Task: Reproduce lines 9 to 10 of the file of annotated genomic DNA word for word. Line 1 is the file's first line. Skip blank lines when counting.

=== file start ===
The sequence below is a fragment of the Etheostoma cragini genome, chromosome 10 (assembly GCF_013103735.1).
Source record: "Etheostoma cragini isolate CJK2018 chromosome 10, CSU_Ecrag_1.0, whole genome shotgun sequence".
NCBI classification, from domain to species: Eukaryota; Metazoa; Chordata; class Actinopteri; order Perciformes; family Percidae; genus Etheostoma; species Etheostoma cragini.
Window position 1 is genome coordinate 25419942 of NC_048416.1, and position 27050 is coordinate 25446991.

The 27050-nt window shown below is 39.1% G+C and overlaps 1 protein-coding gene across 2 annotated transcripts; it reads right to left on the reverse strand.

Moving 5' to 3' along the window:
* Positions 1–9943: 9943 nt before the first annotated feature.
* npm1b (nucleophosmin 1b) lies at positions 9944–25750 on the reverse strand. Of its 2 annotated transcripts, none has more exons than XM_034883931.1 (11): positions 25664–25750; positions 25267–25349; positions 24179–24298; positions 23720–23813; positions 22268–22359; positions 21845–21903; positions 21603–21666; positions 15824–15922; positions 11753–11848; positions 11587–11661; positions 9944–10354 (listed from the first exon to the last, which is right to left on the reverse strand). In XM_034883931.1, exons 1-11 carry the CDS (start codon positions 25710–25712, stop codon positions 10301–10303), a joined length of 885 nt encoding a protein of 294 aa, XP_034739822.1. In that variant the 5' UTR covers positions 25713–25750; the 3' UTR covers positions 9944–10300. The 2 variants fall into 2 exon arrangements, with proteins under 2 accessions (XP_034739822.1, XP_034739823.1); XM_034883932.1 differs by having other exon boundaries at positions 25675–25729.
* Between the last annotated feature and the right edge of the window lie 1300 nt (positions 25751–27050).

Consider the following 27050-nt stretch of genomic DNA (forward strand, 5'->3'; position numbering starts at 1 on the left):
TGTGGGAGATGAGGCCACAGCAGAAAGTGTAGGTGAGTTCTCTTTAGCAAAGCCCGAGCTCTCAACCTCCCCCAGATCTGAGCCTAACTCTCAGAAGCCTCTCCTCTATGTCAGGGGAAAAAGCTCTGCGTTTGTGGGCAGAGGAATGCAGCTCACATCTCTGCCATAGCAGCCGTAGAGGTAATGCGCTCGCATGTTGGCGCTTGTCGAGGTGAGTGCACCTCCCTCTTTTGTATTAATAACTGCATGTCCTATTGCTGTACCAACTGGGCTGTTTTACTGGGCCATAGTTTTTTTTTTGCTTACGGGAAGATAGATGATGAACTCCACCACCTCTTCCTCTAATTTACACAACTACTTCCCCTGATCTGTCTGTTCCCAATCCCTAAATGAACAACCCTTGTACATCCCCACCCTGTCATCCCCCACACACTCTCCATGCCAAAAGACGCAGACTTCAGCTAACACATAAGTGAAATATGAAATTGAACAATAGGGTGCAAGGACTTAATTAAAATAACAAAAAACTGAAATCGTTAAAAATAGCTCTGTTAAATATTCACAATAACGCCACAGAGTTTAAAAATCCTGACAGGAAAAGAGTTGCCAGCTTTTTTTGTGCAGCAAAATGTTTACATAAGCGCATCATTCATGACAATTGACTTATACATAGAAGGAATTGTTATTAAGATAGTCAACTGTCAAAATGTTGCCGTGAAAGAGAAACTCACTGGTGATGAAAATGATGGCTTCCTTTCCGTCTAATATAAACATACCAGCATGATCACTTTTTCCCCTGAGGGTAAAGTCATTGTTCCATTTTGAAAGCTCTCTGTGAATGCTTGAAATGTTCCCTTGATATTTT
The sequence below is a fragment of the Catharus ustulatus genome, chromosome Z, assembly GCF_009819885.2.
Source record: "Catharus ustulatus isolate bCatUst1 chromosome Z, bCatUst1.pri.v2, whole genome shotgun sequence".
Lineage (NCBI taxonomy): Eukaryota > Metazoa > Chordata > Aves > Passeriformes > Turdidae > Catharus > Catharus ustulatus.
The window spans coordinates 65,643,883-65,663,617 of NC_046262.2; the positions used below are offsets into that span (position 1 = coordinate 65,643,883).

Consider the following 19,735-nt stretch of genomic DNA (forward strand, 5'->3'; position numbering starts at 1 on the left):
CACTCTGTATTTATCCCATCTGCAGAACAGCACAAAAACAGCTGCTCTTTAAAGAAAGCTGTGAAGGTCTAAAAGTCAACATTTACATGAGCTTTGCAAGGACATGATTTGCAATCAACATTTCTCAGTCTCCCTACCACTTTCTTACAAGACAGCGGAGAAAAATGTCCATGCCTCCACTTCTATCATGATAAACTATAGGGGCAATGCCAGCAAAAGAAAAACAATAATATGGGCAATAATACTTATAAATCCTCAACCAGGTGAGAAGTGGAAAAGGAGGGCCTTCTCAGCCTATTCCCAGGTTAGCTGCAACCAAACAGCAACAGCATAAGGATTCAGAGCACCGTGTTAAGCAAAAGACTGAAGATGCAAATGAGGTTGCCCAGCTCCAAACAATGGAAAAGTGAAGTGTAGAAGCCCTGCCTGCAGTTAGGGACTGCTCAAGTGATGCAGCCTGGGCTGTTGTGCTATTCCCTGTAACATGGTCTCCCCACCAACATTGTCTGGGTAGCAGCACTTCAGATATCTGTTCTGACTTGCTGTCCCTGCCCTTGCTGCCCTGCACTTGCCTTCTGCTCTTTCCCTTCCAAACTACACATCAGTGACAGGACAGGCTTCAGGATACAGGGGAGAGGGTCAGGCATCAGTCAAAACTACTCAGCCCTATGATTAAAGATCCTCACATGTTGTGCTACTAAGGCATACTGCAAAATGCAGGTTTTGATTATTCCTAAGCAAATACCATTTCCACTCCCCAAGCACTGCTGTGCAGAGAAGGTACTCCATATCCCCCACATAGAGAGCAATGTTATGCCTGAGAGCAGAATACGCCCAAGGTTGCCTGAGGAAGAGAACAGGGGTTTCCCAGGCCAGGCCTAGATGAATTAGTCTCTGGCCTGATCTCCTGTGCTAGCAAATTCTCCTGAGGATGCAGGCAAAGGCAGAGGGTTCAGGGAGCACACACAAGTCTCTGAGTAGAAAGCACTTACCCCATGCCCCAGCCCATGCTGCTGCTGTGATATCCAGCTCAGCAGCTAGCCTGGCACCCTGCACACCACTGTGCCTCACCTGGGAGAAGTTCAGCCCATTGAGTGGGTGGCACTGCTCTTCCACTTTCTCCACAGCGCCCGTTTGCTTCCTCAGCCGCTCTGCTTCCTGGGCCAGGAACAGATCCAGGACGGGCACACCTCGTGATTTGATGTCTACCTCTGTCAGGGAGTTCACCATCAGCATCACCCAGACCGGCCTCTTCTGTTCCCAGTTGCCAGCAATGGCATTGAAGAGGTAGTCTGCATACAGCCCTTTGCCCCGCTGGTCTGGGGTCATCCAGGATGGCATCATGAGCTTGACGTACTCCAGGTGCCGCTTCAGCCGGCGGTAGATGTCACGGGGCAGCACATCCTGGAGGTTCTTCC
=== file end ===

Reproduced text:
* Between the last annotated feature and the right edge of the window lie 1300 nt (positions 25751–27050).

Consider the following 27050-nt stretch of genomic DNA (forward strand, 5'->3'; position numbering starts at 1 on the left):